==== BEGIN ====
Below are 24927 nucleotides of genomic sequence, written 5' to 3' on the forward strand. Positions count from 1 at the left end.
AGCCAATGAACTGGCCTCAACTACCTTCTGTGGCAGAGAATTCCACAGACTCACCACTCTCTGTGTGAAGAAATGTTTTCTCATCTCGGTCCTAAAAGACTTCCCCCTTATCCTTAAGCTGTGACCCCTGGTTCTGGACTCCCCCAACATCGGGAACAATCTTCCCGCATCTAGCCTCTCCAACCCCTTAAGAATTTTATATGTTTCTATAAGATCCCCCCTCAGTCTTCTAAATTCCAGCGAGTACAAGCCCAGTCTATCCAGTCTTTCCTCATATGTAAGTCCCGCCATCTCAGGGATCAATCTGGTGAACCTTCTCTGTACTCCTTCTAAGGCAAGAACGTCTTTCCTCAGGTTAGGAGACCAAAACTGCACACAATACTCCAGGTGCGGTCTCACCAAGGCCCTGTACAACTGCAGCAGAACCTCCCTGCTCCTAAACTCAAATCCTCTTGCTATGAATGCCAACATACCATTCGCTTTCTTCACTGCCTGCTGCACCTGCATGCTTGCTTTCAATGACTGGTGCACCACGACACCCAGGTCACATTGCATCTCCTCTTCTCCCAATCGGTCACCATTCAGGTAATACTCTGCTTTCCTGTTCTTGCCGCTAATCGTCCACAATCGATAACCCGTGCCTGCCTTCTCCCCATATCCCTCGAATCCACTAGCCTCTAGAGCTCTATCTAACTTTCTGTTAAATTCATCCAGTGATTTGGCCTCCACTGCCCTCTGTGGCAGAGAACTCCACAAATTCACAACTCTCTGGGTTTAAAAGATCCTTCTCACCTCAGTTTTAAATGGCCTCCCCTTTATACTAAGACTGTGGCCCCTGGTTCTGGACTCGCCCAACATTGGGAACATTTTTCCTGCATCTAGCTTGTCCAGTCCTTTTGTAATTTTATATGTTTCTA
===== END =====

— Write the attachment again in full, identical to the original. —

Below are 24927 nucleotides of genomic sequence, written 5' to 3' on the forward strand. Positions count from 1 at the left end.
AGCCAATGAACTGGCCTCAACTACCTTCTGTGGCAGAGAATTCCACAGACTCACCACTCTCTGTGTGAAGAAATGTTTTCTCATCTCGGTCCTAAAAGACTTCCCCCTTATCCTTAAGCTGTGACCCCTGGTTCTGGACTCCCCCAACATCGGGAACAATCTTCCCGCATCTAGCCTCTCCAACCCCTTAAGAATTTTATATGTTTCTATAAGATCCCCCCTCAGTCTTCTAAATTCCAGCGAGTACAAGCCCAGTCTATCCAGTCTTTCCTCATATGTAAGTCCCGCCATCTCAGGGATCAATCTGGTGAACCTTCTCTGTACTCCTTCTAAGGCAAGAACGTCTTTCCTCAGGTTAGGAGACCAAAACTGCACACAATACTCCAGGTGCGGTCTCACCAAGGCCCTGTACAACTGCAGCAGAACCTCCCTGCTCCTAAACTCAAATCCTCTTGCTATGAATGCCAACATACCATTCGCTTTCTTCACTGCCTGCTGCACCTGCATGCTTGCTTTCAATGACTGGTGCACCACGACACCCAGGTCACATTGCATCTCCTCTTCTCCCAATCGGTCACCATTCAGGTAATACTCTGCTTTCCTGTTCTTGCCGCTAATCGTCCACAATCGATAACCCGTGCCTGCCTTCTCCCCATATCCCTCGAATCCACTAGCCTCTAGAGCTCTATCTAACTTTCTGTTAAATTCATCCAGTGATTTGGCCTCCACTGCCCTCTGTGGCAGAGAACTCCACAAATTCACAACTCTCTGGGTTTAAAAGATCCTTCTCACCTCAGTTTTAAATGGCCTCCCCTTTATACTAAGACTGTGGCCCCTGGTTCTGGACTCGCCCAACATTGGGAACATTTTTCCTGCATCTAGCTTGTCCAGTCCTTTTGTAATTTTATATGTTTCTA